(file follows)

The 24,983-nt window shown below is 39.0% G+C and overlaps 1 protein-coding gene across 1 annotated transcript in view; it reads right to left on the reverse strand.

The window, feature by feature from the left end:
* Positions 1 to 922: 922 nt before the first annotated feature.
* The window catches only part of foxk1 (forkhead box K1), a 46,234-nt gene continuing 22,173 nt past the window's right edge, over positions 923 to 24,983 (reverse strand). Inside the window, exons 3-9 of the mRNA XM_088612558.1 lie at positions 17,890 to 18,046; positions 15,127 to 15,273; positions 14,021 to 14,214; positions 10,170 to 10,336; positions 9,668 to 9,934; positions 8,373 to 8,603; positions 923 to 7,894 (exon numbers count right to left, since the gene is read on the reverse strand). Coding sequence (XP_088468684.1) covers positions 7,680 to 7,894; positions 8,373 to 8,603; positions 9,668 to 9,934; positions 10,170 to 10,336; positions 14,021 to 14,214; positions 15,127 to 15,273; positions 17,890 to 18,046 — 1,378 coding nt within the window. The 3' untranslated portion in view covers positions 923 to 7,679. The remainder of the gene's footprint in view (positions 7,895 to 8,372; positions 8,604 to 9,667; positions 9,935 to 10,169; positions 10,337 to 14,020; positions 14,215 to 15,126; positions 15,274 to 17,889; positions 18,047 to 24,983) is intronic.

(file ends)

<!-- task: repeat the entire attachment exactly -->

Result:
The 24,983-nt window shown below is 39.0% G+C and overlaps 1 protein-coding gene across 1 annotated transcript in view; it reads right to left on the reverse strand.

The window, feature by feature from the left end:
* Positions 1 to 922: 922 nt before the first annotated feature.
* The window catches only part of foxk1 (forkhead box K1), a 46,234-nt gene continuing 22,173 nt past the window's right edge, over positions 923 to 24,983 (reverse strand). Inside the window, exons 3-9 of the mRNA XM_088612558.1 lie at positions 17,890 to 18,046; positions 15,127 to 15,273; positions 14,021 to 14,214; positions 10,170 to 10,336; positions 9,668 to 9,934; positions 8,373 to 8,603; positions 923 to 7,894 (exon numbers count right to left, since the gene is read on the reverse strand). Coding sequence (XP_088468684.1) covers positions 7,680 to 7,894; positions 8,373 to 8,603; positions 9,668 to 9,934; positions 10,170 to 10,336; positions 14,021 to 14,214; positions 15,127 to 15,273; positions 17,890 to 18,046 — 1,378 coding nt within the window. The 3' untranslated portion in view covers positions 923 to 7,679. The remainder of the gene's footprint in view (positions 7,895 to 8,372; positions 8,604 to 9,667; positions 9,935 to 10,169; positions 10,337 to 14,020; positions 14,215 to 15,126; positions 15,274 to 17,889; positions 18,047 to 24,983) is intronic.